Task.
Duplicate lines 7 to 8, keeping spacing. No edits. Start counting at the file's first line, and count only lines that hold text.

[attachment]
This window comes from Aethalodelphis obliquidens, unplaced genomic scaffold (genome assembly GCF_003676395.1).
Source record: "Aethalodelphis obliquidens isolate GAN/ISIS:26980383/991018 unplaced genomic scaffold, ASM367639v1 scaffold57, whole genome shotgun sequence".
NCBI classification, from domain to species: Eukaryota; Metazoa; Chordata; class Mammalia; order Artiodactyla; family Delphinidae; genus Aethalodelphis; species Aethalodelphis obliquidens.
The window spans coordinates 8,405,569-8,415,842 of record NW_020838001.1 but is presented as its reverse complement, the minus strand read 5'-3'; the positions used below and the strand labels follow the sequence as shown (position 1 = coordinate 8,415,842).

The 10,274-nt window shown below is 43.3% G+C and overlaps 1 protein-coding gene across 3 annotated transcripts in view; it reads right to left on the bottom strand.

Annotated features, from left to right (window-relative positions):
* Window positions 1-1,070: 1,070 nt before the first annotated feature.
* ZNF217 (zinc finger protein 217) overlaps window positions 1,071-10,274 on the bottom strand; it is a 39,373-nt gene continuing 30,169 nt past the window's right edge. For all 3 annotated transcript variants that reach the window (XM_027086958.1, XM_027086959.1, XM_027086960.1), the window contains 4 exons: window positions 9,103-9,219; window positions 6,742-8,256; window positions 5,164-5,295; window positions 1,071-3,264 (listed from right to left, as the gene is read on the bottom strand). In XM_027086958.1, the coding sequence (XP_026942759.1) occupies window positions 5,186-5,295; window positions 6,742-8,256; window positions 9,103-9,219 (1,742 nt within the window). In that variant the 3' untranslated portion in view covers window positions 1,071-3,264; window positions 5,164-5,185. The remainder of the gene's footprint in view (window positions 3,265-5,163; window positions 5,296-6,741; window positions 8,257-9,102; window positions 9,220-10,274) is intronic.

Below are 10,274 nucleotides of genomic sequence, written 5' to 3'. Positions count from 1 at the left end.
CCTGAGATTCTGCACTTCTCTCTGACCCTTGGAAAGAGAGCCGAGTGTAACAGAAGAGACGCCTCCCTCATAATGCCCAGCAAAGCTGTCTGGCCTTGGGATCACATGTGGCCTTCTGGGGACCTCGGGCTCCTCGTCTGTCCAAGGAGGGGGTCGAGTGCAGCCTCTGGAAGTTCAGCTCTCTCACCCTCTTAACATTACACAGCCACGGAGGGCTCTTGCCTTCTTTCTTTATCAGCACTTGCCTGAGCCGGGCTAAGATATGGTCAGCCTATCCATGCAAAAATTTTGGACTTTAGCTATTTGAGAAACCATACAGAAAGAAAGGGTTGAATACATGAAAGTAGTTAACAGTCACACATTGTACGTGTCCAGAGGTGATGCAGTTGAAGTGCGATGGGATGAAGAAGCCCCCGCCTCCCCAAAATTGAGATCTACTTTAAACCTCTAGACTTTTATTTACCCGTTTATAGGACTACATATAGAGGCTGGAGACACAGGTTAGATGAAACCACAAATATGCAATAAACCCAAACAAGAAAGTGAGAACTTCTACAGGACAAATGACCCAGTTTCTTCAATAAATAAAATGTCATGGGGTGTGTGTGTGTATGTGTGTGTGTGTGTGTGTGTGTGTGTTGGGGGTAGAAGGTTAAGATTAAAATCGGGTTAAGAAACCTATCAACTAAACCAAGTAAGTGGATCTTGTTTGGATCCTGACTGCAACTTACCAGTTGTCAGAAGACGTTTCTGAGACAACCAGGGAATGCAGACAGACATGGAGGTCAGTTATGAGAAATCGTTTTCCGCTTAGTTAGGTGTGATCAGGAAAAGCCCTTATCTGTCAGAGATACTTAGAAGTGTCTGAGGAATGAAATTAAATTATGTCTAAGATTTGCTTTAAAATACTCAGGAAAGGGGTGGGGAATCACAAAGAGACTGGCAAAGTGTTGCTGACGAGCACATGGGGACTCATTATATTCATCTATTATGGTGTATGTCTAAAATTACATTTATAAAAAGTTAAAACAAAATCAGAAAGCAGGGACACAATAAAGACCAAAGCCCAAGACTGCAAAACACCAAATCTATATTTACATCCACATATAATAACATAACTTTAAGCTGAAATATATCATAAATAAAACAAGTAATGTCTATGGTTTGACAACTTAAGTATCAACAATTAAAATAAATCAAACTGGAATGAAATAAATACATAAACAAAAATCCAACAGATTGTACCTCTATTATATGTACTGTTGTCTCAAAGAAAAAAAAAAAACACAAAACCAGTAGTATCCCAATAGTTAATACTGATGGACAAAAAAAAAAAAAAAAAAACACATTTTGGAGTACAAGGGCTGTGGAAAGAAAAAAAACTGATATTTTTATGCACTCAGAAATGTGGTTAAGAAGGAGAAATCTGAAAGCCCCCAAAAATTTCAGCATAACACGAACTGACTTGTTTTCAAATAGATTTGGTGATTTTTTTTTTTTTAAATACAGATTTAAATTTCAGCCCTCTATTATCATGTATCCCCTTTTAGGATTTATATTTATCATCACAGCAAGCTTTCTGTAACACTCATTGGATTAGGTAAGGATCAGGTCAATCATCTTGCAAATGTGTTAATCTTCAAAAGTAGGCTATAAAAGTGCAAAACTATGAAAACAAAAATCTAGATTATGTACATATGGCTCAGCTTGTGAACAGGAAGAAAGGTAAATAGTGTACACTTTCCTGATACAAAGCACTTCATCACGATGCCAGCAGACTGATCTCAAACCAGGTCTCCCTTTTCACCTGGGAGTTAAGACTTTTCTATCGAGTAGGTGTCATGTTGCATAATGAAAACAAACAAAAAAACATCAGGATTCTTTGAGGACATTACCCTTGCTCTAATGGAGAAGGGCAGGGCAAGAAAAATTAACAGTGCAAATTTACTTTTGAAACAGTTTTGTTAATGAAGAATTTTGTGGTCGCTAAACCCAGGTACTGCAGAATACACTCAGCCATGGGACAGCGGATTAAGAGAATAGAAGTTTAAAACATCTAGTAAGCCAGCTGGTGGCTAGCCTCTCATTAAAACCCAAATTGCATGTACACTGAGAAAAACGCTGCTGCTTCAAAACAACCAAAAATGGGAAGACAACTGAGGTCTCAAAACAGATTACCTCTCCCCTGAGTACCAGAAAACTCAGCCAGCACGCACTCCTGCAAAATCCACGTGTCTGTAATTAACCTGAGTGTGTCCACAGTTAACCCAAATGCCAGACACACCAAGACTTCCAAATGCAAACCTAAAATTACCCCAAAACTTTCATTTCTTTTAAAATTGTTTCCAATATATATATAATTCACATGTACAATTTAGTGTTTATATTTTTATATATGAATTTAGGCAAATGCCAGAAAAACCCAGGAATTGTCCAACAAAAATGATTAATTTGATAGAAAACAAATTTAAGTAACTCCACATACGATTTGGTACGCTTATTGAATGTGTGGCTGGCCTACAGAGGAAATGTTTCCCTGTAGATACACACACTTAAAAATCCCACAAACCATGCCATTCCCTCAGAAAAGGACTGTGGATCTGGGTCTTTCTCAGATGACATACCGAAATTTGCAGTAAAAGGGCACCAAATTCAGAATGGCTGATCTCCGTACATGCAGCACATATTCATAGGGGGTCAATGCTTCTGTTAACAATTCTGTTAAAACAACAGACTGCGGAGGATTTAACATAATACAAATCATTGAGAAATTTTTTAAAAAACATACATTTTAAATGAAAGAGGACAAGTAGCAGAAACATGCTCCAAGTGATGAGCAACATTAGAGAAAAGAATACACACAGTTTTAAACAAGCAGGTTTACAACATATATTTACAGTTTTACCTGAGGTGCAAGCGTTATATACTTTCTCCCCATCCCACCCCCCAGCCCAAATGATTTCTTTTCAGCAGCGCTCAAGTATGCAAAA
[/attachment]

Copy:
* Window positions 1-1,070: 1,070 nt before the first annotated feature.
* ZNF217 (zinc finger protein 217) overlaps window positions 1,071-10,274 on the bottom strand; it is a 39,373-nt gene continuing 30,169 nt past the window's right edge. For all 3 annotated transcript variants that reach the window (XM_027086958.1, XM_027086959.1, XM_027086960.1), the window contains 4 exons: window positions 9,103-9,219; window positions 6,742-8,256; window positions 5,164-5,295; window positions 1,071-3,264 (listed from right to left, as the gene is read on the bottom strand). In XM_027086958.1, the coding sequence (XP_026942759.1) occupies window positions 5,186-5,295; window positions 6,742-8,256; window positions 9,103-9,219 (1,742 nt within the window). In that variant the 3' untranslated portion in view covers window positions 1,071-3,264; window positions 5,164-5,185. The remainder of the gene's footprint in view (window positions 3,265-5,163; window positions 5,296-6,741; window positions 8,257-9,102; window positions 9,220-10,274) is intronic.